Right now LinkedIn Learning’s content library is an endless sea of courses. For example, explore the Business topics section and you’ll discover all kinds of business courses but with little direction. It’s a bit unhelpful if you’re a person who needs to upskill but not sure where to start. Curation matters in a sea of learning options. Other learning platforms do this very well.
Take SkillCrush, the online bootcamp to learn in-demand tech skills. All courses are part of a path. As you explore them, you learn what skills you’ll develop and how it fits into your career.
LinkedIn was on the right track by showing me a course, even if it wasn’t quite a match. I just wrote a book and I was professional travel writer – both of which are on my profile (albiet not as titles, so harder to parse). But rather than inferring what users need, LinkedIn could actually ask users what they want so they curate a better learning path.
Udemy does this very well. While you can explore all of their courses by topic, they curate courses based on detailed learning interests.
Given the size of its user base, LinkedIn need to do something similar for their learners. They should also ask users if they’re looking to make a career change or simply learn a new skill. Ask people what they want to learn. Engage them and adapt. Then show paths that align with their answers.
They also need to add practical projects that force users to apply their new skills. The video series for Writing with Flair: How to Become an Exceptional Writer offers 5 hours of content on how to write. It’s fine as an intro but what good is a certificate that says you can write? You can’t learn to write by watching a video. You have to actually write, a lot. You aren’t building a skill with this course. You’re simply learning good writing techniques.
Lastly, LinkedIn needs more engaging content. Compare the two videos below:
Video two isn’t embeddable so follow the link : https://www.linkedin.com/learning/statistics-foundations-1
Did you notice any difference? The first offers a more engaging learning experience. It’s also free.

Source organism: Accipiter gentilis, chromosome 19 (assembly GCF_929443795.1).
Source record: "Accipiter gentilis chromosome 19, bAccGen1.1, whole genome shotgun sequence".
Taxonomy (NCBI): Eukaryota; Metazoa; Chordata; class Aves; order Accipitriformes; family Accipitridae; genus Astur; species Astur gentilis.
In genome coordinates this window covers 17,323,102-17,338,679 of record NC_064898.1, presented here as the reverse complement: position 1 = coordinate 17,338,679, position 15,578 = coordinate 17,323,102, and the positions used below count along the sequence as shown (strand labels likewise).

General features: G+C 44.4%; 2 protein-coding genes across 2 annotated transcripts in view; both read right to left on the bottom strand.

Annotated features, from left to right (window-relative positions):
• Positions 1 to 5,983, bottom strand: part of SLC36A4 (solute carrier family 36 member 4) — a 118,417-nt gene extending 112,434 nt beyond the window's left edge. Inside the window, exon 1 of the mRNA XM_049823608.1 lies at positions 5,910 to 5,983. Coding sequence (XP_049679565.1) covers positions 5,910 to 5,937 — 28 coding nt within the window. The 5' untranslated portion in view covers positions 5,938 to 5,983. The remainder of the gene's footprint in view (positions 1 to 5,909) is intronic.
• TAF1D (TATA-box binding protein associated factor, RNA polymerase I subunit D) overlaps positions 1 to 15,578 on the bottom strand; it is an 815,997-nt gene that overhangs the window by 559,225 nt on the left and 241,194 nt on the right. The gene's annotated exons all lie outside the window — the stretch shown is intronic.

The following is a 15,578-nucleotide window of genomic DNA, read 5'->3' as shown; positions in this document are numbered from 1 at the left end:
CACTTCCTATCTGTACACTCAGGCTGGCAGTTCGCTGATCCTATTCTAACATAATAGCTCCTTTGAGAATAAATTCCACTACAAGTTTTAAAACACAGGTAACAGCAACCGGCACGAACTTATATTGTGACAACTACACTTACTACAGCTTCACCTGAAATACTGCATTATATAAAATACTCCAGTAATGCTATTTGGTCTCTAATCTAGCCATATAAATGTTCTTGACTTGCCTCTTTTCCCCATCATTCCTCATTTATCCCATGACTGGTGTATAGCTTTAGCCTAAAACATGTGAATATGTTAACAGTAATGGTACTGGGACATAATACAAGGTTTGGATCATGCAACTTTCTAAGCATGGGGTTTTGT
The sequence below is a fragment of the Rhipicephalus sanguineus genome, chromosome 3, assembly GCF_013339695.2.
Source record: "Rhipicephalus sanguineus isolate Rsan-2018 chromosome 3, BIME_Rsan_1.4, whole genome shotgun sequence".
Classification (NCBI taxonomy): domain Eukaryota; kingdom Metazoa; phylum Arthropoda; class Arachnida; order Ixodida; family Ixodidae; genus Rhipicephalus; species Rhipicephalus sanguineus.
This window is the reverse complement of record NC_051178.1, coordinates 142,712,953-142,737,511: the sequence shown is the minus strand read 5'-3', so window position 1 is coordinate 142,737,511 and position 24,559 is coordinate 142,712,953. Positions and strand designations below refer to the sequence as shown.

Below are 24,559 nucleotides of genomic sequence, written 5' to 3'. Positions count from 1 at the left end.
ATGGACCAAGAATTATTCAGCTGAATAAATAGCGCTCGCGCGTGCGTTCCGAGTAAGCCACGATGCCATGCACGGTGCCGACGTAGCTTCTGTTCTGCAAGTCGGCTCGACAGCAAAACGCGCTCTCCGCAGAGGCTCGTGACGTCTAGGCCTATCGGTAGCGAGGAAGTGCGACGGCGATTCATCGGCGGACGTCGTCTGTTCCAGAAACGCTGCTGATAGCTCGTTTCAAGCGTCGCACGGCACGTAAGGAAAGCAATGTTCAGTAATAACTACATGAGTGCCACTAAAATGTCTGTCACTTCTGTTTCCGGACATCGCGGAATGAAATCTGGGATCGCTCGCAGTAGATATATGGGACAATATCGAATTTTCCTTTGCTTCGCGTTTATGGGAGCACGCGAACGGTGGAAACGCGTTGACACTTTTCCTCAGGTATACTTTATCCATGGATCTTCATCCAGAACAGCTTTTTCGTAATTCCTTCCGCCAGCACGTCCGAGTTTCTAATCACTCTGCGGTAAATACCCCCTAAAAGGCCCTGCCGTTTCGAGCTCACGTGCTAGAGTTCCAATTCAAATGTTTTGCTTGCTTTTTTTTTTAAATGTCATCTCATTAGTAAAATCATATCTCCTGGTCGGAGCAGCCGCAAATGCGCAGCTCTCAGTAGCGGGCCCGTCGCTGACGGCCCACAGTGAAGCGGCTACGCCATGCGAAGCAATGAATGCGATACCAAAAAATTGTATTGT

LinkedIn’s courses are competing with so much other educational content, a lot of which is just better. Nothing about LinkedIn’s branding, content, or even teaching style stands out amongst the many other learning experiences online. LinkedIn’s courses remind me of the forced learning that’s common in Corporate America. It feels like the kind of learning where you show up online and click through just to get to the end so you can get on with your day and collect your certificate of completion.
Of course, I don’t actually know what it’s like to learn on LinkedIn because I haven’t tried. But I’m currently giving my subscription money to Coursera to learn and not LinkedIn because I perceived Coursera to offer a better learning experience.
LinkedIn has the potential to go beyond certificates
There are no shortage of certificates on offer in the online learning market, despite the fact that there’s little evidence to suggest employers value certificates. LinkedIn has the opportunity to differentiate themselves from other learning providers by creating a hirable pool of skilled-workers that advance through their programs. To stand out, LinkedIn could create preferred hiring groups from the graduates of their upskill paths. They could showcase people who graduate from their courses and create a qualified pool of newly upskilled workers that paying recruiters can access. That, instead of a certificate, might actually be something worth paying extra for.
The learning platform you choose matters
In my work and personal life, I’ve learned that the online learning experience you choose matters greatly. It can make or break your success in achieving your career goals. Engagement, instructor, length of video and course, ability to apply your skills to a real world project, and more affect your ability to stick with a learning experience.
If you’ve been out of college for 10 years or more, your skills need updating. Upskilling is hard. Online learning is the most accessible way to learn new professional skills. Asking whether LinkedIn is a learning platform challenges us to think through our learning choices. LinkedIn isn’t the only one asking for money to access content that’s supposed to help our career and keep us relevant in a rapidly changing workforce.
With so many online learning options, we have to ask critical questions. Will these learning experiences help me professionally? We have to evaluate whether the content we’re being sold actually helps us build new skills. We need to evaluate whether the courses will actually help us make moves in our career, whether those moves are up or out into a new career path. We need to be shown how to apply our new skills in the context of work. I’m not sure Linkedin does any of that. But they should, given their size and resources.
But I’m still curious. For all the LinkedIn users, whether you’re a power user or a casual drive by user, do you think LinkedIn is a learning platform? Why or why not?
In my next post, I’ll explore the other side of LinkedIn: Is LinkedIn a teaching platform?
And if you’re interested in. upskilling but not sure where to start, sign up for my book out in October.